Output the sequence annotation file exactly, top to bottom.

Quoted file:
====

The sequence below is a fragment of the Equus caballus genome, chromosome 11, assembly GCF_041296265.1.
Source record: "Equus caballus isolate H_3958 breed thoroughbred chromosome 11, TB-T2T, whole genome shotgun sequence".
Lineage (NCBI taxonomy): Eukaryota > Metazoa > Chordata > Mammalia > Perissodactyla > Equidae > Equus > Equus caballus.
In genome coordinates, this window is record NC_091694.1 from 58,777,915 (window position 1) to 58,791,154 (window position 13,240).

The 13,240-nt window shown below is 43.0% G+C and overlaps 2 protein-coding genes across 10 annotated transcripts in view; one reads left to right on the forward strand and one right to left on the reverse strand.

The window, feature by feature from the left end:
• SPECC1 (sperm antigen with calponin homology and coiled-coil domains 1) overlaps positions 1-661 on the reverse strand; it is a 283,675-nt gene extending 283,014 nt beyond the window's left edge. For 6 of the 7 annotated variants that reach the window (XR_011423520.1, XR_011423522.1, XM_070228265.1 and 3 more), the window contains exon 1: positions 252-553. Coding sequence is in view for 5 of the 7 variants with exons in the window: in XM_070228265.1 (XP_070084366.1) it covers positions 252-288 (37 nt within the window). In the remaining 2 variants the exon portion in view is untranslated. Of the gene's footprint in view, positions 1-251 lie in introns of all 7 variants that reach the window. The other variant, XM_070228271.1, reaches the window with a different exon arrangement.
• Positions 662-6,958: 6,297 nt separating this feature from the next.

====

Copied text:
The sequence below is a fragment of the Equus caballus genome, chromosome 11, assembly GCF_041296265.1.
Source record: "Equus caballus isolate H_3958 breed thoroughbred chromosome 11, TB-T2T, whole genome shotgun sequence".
Lineage (NCBI taxonomy): Eukaryota > Metazoa > Chordata > Mammalia > Perissodactyla > Equidae > Equus > Equus caballus.
In genome coordinates, this window is record NC_091694.1 from 58,777,915 (window position 1) to 58,791,154 (window position 13,240).

The 13,240-nt window shown below is 43.0% G+C and overlaps 2 protein-coding genes across 10 annotated transcripts in view; one reads left to right on the forward strand and one right to left on the reverse strand.

The window, feature by feature from the left end:
• SPECC1 (sperm antigen with calponin homology and coiled-coil domains 1) overlaps positions 1-661 on the reverse strand; it is a 283,675-nt gene extending 283,014 nt beyond the window's left edge. For 6 of the 7 annotated variants that reach the window (XR_011423520.1, XR_011423522.1, XM_070228265.1 and 3 more), the window contains exon 1: positions 252-553. Coding sequence is in view for 5 of the 7 variants with exons in the window: in XM_070228265.1 (XP_070084366.1) it covers positions 252-288 (37 nt within the window). In the remaining 2 variants the exon portion in view is untranslated. Of the gene's footprint in view, positions 1-251 lie in introns of all 7 variants that reach the window. The other variant, XM_070228271.1, reaches the window with a different exon arrangement.
• Positions 662-6,958: 6,297 nt separating this feature from the next.